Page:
Ask most in the mining world and they would say 2016 was a pretty darned good year. News reports began by pointing to evidence of a market recovery or, if nothing else, an end to the doldrums of a market bottom. As the year progressed, analysts and investors were able to demonstrate positive returns, speculate on acquisitions and almost immediately begin criticizing some of the more robust miners for not taking advantage of cheap asset deals. And why wouldn’t they? According to CapIQ, in 2016 the TSX Global Mining Index increased 47%. Per Kitco Metals, gold prices had a good run to above US$1,300 per ounce and copper rose to the US$2.50 per pound mark at yearend, up from slightly over $2.00 as recently as late October. According to Platts.com, global sea-borne metallurgical coal prices surged, at one point peaking at just over a 300% gain. For those operating within these commodities, these were big changes.
The equity markets responded as one would expect. Gold producers in the S&P/TSX Global Gold Index rose 110% through last summer while gold developers, who typically attain a higher leverage to gold prices, moved accordingly—a basket of TSX-traded non-producing gold companies we follow gained 180%.
Financing activity also increased substantially in 2016 (see chart). If we dig into the data on TSX and TSX-V, CapIQ reveals there was a marked increase in smaller financings—with junior miners opportunistically getting some much needed working capital to keep projects afloat. Now we didn’t see a financing boom like the mid-2000s, and many juniors would argue capital remains very scarce for them, but there was a significant reaction by the capital markets on a selective basis.
But, and this is a significant “but,” there’s something that didn’t happen during this time—a meaningful shift in long-term price forecasts.
Take gold as an example. If you look at gold’s price performance over the course of 2016 (up from US$1,082 to US$1,159 at yearend), one might be led to believe not much happened. But you had to have spent the year in a soundproof box to have not heard the fabric fraying during Britain’s retreat from the EU (er, or not) or the banging of heads between Hillary Clinton and Donald Trump. Gold was clearly on a run during the Brexit decision with no signs of slowing down amidst increasing uncertainty surrounding the economic and political climate of the world’s top nations. Yet we now know that this price rise was essentially all for naught. After only a few hours of price spikes on overnight trading on U.S. election night, gold began moving back to levels witnessed at the start of the year, which was opposite to most forecasts.
But during the first half of that run spanning January to July we saw two things happen which are in stark contrast to the above.
First, long-term gold price curves didn’t move—sources such as Consensus Economics reveal they remained just over US$1,100 for 2019 (the “long-term” price) throughout that period. According to this same source, this price only moved modestly through the rest of 2016 despite gold’s spot activity, barely topping US$1,200 near yearend (see table). Mid-term prices didn’t really move either. Essentially the equity markets were telling a story of recovery based on spot price increases but analyst price forecasts didn’t seem to agree.
Secondly, many mining companies are still opting to focus on optimizing existing projects versus taking on new initiatives, and numerous private equity funds have kept their cash on the sidelines, or have even effectively wound down, such as the repositioning of Australia-based X2 Resources.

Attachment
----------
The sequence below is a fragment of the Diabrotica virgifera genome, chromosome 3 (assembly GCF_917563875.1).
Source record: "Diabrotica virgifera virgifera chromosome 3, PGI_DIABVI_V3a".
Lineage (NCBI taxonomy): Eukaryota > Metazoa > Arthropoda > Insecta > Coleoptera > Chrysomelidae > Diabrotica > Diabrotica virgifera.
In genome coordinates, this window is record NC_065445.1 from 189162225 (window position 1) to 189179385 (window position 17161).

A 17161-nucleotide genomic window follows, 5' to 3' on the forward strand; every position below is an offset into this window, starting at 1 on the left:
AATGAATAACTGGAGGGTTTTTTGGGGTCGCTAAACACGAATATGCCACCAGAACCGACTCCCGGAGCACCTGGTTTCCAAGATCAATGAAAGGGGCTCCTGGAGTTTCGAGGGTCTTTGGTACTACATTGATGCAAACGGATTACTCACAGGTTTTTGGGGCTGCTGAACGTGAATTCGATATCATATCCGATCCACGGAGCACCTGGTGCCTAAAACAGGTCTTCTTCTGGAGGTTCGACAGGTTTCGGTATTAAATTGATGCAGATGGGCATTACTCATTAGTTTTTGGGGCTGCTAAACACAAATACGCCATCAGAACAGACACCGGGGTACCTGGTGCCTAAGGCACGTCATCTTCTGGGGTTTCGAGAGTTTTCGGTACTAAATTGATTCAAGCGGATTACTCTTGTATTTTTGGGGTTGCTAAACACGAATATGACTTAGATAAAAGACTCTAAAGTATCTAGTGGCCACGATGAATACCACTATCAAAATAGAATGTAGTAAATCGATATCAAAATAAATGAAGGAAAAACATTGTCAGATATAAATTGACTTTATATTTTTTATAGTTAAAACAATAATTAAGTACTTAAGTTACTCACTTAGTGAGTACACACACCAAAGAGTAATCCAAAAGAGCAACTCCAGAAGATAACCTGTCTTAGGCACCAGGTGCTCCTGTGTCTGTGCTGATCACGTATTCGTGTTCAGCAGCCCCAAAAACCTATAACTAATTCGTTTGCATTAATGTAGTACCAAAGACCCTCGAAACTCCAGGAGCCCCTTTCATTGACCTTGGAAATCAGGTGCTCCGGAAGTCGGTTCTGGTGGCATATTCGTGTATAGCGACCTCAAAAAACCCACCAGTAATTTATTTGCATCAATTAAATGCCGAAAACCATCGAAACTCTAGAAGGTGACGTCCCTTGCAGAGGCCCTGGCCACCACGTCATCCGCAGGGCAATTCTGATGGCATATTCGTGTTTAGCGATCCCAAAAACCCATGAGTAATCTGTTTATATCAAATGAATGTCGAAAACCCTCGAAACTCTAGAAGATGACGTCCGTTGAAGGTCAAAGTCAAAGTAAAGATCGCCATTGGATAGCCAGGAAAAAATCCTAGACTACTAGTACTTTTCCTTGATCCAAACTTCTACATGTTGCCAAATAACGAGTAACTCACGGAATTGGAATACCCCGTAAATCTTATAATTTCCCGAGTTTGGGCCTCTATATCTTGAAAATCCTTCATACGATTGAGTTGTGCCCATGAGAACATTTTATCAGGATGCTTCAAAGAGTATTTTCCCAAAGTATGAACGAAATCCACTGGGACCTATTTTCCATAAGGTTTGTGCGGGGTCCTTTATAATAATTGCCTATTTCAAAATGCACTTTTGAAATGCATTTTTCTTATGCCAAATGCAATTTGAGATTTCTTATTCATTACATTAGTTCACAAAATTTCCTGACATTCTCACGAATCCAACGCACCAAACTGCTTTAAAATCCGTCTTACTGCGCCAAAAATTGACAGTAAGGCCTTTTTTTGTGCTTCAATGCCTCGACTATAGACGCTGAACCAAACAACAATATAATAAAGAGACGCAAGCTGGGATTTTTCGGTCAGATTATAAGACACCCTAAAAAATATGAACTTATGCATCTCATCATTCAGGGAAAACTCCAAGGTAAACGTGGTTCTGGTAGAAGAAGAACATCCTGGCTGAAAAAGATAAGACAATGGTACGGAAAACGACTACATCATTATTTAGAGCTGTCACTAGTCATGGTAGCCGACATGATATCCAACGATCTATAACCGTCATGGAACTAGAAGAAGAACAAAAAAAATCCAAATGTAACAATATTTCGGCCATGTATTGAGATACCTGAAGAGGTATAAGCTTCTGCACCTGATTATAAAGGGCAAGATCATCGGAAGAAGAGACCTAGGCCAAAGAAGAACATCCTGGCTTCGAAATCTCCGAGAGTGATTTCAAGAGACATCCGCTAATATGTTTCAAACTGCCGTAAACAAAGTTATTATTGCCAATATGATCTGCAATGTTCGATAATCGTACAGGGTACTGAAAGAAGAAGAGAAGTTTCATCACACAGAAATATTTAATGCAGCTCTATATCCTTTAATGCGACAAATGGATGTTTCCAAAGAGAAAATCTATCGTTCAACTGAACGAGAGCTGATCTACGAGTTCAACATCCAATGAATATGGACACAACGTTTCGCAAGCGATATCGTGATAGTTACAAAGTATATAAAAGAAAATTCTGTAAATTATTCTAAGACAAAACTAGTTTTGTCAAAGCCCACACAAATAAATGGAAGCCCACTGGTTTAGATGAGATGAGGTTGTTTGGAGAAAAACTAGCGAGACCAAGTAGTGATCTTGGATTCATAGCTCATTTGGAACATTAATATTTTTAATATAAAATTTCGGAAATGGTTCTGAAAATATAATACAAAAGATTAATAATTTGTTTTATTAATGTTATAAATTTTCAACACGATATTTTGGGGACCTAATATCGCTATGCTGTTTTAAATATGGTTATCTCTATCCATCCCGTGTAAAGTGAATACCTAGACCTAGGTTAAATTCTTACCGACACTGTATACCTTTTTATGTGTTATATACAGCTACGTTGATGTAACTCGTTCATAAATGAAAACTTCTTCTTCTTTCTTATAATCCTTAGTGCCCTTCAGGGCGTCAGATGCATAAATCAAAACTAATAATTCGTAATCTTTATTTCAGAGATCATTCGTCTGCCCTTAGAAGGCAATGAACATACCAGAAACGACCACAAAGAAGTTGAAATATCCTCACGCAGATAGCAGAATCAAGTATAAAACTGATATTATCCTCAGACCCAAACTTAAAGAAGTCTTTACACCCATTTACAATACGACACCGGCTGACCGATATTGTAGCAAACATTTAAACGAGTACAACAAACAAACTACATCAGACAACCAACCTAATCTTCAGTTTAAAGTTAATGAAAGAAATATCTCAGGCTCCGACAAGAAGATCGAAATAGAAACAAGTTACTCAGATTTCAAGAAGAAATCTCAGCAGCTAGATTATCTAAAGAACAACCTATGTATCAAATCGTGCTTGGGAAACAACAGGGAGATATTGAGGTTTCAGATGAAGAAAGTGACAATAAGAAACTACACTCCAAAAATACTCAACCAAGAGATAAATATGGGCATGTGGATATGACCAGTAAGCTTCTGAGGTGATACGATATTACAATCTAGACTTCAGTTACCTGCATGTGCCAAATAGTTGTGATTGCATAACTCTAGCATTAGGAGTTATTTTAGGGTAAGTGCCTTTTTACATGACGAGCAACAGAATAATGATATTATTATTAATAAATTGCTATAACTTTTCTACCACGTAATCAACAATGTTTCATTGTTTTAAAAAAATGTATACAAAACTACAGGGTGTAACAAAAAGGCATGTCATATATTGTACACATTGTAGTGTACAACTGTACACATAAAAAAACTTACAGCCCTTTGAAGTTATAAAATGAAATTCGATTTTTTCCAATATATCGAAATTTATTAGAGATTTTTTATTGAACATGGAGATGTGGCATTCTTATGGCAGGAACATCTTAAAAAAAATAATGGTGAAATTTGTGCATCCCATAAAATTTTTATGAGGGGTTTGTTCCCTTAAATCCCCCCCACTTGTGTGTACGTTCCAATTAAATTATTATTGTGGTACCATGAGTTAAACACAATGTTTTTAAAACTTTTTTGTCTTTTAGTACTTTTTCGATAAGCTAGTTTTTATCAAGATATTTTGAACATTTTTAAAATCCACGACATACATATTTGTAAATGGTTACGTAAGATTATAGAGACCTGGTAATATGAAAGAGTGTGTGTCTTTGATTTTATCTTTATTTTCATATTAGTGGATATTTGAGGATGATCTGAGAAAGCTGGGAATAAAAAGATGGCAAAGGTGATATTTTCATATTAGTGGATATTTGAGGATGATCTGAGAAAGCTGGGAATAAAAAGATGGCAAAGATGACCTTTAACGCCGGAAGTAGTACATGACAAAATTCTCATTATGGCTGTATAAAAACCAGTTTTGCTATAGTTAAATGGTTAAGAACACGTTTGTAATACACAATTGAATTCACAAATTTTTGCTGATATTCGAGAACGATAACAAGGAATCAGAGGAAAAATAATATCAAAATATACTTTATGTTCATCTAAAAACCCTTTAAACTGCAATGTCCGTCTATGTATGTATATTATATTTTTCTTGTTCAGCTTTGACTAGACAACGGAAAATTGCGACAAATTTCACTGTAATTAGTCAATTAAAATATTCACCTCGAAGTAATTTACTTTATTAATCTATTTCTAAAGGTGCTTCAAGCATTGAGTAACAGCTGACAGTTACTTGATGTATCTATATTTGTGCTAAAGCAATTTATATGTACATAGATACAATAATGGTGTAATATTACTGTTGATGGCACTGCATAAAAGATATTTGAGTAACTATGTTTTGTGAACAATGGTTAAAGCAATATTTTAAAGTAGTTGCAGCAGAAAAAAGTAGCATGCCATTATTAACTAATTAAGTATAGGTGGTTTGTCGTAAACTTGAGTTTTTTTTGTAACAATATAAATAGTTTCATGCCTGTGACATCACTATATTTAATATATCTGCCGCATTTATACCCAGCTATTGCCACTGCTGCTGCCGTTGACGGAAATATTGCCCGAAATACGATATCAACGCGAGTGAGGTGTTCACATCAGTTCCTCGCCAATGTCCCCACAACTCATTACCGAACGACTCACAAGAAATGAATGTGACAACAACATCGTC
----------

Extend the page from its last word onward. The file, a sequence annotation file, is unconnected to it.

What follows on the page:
In short, despite very noisy runs for gold, metallurgical coal and, most recently, copper, when it comes to investment growth there has remained a notably silent response by many operators and fundamentalist investors. While rampant commodity price fluctuations are far from abnormal, short-term price movements for these metals have been drastically out of sync with forecast price curves. And this can be particularly challenging for investors. Sure, equity prices responded, but has any sustainable value been created?
Without a notable shift in mid- to long-term commodity prices, the answer is no. Sure, some turnkey uneconomic projects in “care & maintenance” mode could quickly return to a period of positive cash flow, but the startup costs and outlook for lower prices would be all for naught without an upward shifting price curve in the next two to five years. Furthermore—and more importantly for the vast majority of the development stage companies trading on the TSX and TSX-V—the net present value of their feasibility study stage projects remained essentially unchanged as only longer-term prices impact those assets. Yet we witnessed many of their market caps doubling, or even tripling in a short period of time in 2016.
So what causes the dynamic we’ve recently seen? While Chinese demand is likely to continue to drive long-term demand fundamentals of most commodity prices, it is also affecting spot prices for the bulk and base metals it consumes. Analysts have pointed to “near-term inventory shortfalls” in China for iron ore, coal and, more recently, copper as the primary drivers of spot-price appreciation. These short-term supply crunches are often due to government policy changes, with ripple effects that could well be part of China’s strategy to become the dominant trader of the metals it consumes. But with no clear basis to support long-term growth on the demand side, it would appear only a continued lack of sustainable exploration for and development of new projects can be the true test of long-term prices.
Robert Olsen is the national leader of Corporate Finance at Deloitte. E-mail: email@example.com. Kevin Becker is a managing director at Deloitte, specializing in mining opportunities. E-mail: firstname.lastname@example.org.